Becoming an Air Force Crew Chief

Worker holding tools in airport hangar
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Duties and Responsibilities

As you can imagine, keeping an aircraft worth hundreds of millions of dollars in tip-top shape is a complex process. Serious teamwork between airmen in several different Air Force Specialty Codes (AFSC) is vital to make it happen.

In that group, the tactical aircraft maintainers are commonly known as "crew chiefs" because they're generalists who coordinate the aircraft's care and call in the specialists (like or technicians) when they find a problem. In other words, if the jet were a patient in a hospital, the crew chief would be his primary doctor, coordinating with specialists in radiology, psychology, and the like as needed.

The (PDF) describes the crew chief's duties in four broad areas:

  • Day-to-day maintenance, including "end-of-runway, postflight, preflight, thru-flight, special inspections and phase inspections."
  • Diagnosing malfunctions and replacing components.
  • Detailed inspection, record-keeping, and administration.
  • Supervision and coordination of aircraft care, as well as such varied duties as "crew chief, repair and reclamation, and . . . crash recovery duties."

Military Requirements

Like most other technicians, crew chiefs need to have a normal color vision to get the job. They must also pass a background check with eligibility for a secret security clearance.

recommends anyone interested in "aircraft, electronics, , engineering, maintenance, and repair, [or] physics" may find this career engaging. But regardless of their interests, before must graduate high school and pass the (ASVAB) with a qualifying Air Force mechanical score of 47 or higher.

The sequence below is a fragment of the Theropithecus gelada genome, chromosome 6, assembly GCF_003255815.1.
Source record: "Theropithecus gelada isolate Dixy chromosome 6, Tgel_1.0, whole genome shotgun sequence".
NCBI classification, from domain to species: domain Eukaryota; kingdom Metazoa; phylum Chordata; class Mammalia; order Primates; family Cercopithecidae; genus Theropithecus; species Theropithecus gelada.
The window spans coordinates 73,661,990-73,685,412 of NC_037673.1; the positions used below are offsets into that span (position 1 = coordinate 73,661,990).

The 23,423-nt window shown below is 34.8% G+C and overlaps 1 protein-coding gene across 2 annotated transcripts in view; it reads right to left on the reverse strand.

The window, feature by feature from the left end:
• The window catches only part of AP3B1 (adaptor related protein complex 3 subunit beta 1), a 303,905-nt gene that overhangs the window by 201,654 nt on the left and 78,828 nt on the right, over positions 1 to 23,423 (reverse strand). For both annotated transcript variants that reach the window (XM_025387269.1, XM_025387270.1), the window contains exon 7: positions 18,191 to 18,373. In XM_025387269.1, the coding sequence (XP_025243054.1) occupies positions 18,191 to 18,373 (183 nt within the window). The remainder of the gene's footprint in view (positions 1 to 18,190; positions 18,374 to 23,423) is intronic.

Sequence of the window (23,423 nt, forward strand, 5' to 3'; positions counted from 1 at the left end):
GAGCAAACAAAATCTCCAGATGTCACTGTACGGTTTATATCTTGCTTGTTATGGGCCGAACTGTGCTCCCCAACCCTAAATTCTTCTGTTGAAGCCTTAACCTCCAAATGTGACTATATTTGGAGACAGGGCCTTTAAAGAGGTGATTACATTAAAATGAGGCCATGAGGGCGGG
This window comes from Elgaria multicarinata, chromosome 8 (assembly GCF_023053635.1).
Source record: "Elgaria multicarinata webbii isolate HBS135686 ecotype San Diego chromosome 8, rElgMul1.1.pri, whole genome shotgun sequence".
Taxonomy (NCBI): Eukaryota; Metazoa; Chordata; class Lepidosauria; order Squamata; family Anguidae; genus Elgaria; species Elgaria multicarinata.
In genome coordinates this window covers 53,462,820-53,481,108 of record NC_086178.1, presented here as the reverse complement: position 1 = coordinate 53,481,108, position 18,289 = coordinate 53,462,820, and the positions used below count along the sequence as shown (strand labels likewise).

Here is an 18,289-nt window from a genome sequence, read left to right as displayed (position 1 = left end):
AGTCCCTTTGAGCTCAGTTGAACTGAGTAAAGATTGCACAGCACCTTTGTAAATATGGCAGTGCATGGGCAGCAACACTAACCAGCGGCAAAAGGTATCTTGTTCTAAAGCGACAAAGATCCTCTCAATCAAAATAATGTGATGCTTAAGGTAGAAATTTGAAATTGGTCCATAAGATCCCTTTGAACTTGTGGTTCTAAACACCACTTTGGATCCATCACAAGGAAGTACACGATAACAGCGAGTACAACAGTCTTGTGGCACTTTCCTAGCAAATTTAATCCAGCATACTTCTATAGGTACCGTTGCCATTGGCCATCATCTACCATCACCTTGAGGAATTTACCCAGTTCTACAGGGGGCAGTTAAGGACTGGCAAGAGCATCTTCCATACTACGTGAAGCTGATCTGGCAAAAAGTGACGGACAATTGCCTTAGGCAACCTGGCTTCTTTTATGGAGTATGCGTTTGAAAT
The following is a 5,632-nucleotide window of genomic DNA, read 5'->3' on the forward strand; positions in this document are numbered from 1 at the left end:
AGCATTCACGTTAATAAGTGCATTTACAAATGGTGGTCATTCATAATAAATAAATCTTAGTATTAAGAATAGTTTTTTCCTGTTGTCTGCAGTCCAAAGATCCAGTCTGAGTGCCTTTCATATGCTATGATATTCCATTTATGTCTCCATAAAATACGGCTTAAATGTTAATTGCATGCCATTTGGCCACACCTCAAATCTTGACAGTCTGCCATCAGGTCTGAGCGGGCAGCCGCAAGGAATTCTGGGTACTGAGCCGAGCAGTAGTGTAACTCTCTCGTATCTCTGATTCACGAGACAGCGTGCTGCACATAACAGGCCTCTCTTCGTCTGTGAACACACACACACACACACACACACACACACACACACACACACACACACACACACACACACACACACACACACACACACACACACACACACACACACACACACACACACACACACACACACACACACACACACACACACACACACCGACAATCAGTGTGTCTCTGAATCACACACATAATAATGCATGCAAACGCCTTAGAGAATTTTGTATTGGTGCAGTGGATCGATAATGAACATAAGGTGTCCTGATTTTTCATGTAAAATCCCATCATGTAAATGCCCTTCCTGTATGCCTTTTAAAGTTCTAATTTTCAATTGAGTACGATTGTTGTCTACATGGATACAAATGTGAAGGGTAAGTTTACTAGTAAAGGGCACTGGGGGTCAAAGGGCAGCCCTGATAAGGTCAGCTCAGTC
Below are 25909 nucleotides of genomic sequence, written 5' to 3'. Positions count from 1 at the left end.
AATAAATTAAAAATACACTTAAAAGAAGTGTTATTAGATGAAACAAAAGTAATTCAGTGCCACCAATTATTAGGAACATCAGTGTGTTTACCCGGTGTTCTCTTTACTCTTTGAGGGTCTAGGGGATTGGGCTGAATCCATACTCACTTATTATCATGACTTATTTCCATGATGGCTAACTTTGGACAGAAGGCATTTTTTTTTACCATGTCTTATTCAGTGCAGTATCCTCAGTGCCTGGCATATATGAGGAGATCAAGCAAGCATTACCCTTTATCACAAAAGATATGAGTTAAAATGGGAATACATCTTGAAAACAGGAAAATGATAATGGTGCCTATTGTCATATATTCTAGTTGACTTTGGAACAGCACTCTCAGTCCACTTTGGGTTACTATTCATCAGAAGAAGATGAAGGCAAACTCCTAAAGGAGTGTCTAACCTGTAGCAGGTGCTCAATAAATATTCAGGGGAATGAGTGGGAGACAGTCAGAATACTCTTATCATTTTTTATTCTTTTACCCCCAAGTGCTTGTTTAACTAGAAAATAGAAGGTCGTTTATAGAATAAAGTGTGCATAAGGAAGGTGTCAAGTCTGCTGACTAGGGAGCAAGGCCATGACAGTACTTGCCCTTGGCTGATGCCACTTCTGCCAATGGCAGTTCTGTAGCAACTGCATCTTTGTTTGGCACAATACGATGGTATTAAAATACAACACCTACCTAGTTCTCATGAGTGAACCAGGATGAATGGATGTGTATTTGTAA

Education

Day one in the Air Force begins, for everyone, with at Texas. Airmen contracted as crew chiefs stay on in Texas, at least initially, for at .

It's hard to say how long the rest of a crew chief's initial schooling takes. This official fact sheet 404 from the Air Force claims initial training at Sheppard lasts close to three months, though that probably won't include training on a specific aircraft.

See, it's up to the Air Force which aircraft a particular crew chief will train to work on, so if you've got your eye on a favorite, you may be out of luck. After learning basic principles, airmen may be assigned to specialize in maintenance of such craft as F-15 or F-16 fighter jets, the , training aircraft, helicopters, the U-2 reconnaissance plane (not the band) or the one that's set to replace most other jets, the F-35 Joint Strike Fighter. Where and how long a crew chief trains depends on which craft the Air Force assigns.

Those assigned to work on F-16 fighter jets, for example, move on to in Arizona to finish training. In a 2009 public affairs article, Captain Kimberly Hollenback -- then commander of the training program at Luke -- described an F-16 crew chief's schooling as "four months at Sheppard Air Force Base, Texas, and one month at Luke," where final training consists of a short 20-day program, mostly outside the classroom.

Alternately, Airmen destined to work on the (relatively) new F-35 may find themselves concluding training at in Florida. But, again, course length may vary.

Certifications and Career Outlook

With additional training and testing, the Community College of the Air Force (CCAF) Credentialing and Education Research Tool (CERT) tells us crew chiefs may want to look into some of these professional certifications to bolster their resume:

  • FAA-Certified Airframe or Powerplant Mechanic
  • Certified
  • Certified Manager
  • Certified Production Technician

CCAF also offers an Airframe and Powerplant Certification Program that helps airmen get FAA certification using on-the-job experience and online courses.

Following a career in the Air Force, crew chiefs may work as though the predicts that field will grow "slower than average" through 2020. This may be one of those fields where, if you enjoy the military, a 20-year hitch to retirement isn't such a bad idea.